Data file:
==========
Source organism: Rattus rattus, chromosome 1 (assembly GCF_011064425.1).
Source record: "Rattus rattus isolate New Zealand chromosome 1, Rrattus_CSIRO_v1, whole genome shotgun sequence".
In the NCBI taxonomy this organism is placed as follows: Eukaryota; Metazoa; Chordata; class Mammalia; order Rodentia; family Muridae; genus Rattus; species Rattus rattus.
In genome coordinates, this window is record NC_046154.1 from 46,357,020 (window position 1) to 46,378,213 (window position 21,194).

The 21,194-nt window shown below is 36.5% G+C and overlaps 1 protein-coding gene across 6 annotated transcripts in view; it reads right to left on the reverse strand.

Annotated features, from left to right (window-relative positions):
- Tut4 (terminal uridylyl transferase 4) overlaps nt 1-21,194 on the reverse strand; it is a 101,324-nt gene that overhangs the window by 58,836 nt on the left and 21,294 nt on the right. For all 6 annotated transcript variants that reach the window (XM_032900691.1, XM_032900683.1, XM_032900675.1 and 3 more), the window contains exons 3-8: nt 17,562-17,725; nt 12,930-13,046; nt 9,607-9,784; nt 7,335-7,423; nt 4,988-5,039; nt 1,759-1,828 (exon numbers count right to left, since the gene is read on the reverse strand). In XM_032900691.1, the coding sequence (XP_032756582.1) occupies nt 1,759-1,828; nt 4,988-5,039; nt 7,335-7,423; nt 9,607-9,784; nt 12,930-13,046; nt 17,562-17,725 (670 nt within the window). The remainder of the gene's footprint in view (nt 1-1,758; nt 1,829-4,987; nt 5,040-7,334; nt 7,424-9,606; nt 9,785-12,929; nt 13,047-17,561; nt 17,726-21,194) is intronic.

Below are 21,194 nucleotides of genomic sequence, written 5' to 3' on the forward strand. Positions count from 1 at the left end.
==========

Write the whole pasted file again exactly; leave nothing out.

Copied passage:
Source organism: Rattus rattus, chromosome 1 (assembly GCF_011064425.1).
Source record: "Rattus rattus isolate New Zealand chromosome 1, Rrattus_CSIRO_v1, whole genome shotgun sequence".
In the NCBI taxonomy this organism is placed as follows: Eukaryota; Metazoa; Chordata; class Mammalia; order Rodentia; family Muridae; genus Rattus; species Rattus rattus.
In genome coordinates, this window is record NC_046154.1 from 46,357,020 (window position 1) to 46,378,213 (window position 21,194).

The 21,194-nt window shown below is 36.5% G+C and overlaps 1 protein-coding gene across 6 annotated transcripts in view; it reads right to left on the reverse strand.

Annotated features, from left to right (window-relative positions):
- Tut4 (terminal uridylyl transferase 4) overlaps nt 1-21,194 on the reverse strand; it is a 101,324-nt gene that overhangs the window by 58,836 nt on the left and 21,294 nt on the right. For all 6 annotated transcript variants that reach the window (XM_032900691.1, XM_032900683.1, XM_032900675.1 and 3 more), the window contains exons 3-8: nt 17,562-17,725; nt 12,930-13,046; nt 9,607-9,784; nt 7,335-7,423; nt 4,988-5,039; nt 1,759-1,828 (exon numbers count right to left, since the gene is read on the reverse strand). In XM_032900691.1, the coding sequence (XP_032756582.1) occupies nt 1,759-1,828; nt 4,988-5,039; nt 7,335-7,423; nt 9,607-9,784; nt 12,930-13,046; nt 17,562-17,725 (670 nt within the window). The remainder of the gene's footprint in view (nt 1-1,758; nt 1,829-4,987; nt 5,040-7,334; nt 7,424-9,606; nt 9,785-12,929; nt 13,047-17,561; nt 17,726-21,194) is intronic.

Below are 21,194 nucleotides of genomic sequence, written 5' to 3' on the forward strand. Positions count from 1 at the left end.